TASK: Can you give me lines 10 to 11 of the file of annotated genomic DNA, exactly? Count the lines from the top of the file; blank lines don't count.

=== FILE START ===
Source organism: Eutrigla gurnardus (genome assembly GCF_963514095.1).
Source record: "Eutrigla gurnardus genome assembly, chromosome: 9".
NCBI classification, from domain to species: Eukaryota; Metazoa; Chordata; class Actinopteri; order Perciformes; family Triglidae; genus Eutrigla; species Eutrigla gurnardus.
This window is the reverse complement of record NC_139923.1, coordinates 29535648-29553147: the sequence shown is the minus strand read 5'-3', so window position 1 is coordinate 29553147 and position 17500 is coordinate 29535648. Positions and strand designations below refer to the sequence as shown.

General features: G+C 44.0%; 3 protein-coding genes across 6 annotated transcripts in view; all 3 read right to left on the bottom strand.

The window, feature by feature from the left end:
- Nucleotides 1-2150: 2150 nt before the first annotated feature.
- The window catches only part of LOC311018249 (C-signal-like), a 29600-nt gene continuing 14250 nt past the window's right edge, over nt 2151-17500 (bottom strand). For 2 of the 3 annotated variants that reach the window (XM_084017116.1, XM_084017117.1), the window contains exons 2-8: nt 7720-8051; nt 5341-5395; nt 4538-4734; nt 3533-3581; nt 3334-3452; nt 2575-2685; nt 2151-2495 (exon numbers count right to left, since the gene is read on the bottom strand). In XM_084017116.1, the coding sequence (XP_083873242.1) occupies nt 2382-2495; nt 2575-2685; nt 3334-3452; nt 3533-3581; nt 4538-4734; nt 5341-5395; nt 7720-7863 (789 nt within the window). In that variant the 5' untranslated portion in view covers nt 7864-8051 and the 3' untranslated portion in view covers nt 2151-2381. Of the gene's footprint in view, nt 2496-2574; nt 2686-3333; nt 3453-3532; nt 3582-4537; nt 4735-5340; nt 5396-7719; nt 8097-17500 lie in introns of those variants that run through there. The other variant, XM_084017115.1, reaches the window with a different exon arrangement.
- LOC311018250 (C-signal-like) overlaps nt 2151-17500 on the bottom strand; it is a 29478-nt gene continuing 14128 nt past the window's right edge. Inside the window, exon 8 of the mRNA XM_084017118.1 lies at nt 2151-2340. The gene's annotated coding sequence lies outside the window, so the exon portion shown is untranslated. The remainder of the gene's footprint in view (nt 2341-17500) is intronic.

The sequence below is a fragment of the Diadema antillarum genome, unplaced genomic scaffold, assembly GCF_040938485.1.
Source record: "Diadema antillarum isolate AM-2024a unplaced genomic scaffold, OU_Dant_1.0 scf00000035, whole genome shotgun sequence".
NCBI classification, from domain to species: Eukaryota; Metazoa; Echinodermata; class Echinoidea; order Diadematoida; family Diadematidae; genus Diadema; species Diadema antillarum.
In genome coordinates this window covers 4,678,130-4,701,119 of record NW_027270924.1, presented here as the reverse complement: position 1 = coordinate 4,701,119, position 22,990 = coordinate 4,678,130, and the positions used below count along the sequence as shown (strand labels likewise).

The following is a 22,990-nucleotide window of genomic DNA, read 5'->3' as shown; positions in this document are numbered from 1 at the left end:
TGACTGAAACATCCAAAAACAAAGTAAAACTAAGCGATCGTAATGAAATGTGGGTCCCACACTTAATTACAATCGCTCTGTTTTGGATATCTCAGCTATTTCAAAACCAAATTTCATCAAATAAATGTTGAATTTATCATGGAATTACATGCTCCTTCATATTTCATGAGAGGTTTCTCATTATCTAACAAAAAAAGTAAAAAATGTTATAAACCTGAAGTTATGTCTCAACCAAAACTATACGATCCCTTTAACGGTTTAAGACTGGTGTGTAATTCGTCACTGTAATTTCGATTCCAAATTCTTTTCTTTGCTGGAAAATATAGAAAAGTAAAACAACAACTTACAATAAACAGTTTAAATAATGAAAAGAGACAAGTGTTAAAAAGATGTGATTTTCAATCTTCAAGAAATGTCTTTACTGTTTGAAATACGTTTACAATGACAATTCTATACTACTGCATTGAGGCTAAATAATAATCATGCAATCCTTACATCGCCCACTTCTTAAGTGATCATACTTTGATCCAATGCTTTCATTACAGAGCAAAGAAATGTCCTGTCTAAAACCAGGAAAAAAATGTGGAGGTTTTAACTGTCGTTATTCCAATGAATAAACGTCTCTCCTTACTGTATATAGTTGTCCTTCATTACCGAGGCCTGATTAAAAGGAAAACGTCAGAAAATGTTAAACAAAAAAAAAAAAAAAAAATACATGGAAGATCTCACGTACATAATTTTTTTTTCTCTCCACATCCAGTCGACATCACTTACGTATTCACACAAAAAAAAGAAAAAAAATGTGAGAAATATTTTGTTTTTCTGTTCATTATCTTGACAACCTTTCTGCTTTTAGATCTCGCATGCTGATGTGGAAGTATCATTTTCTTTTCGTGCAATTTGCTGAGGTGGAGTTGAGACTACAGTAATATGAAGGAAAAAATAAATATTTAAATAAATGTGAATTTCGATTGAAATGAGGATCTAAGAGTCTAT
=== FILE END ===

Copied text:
The sequence below is a fragment of the Diadema antillarum genome, unplaced genomic scaffold, assembly GCF_040938485.1.
Source record: "Diadema antillarum isolate AM-2024a unplaced genomic scaffold, OU_Dant_1.0 scf00000035, whole genome shotgun sequence".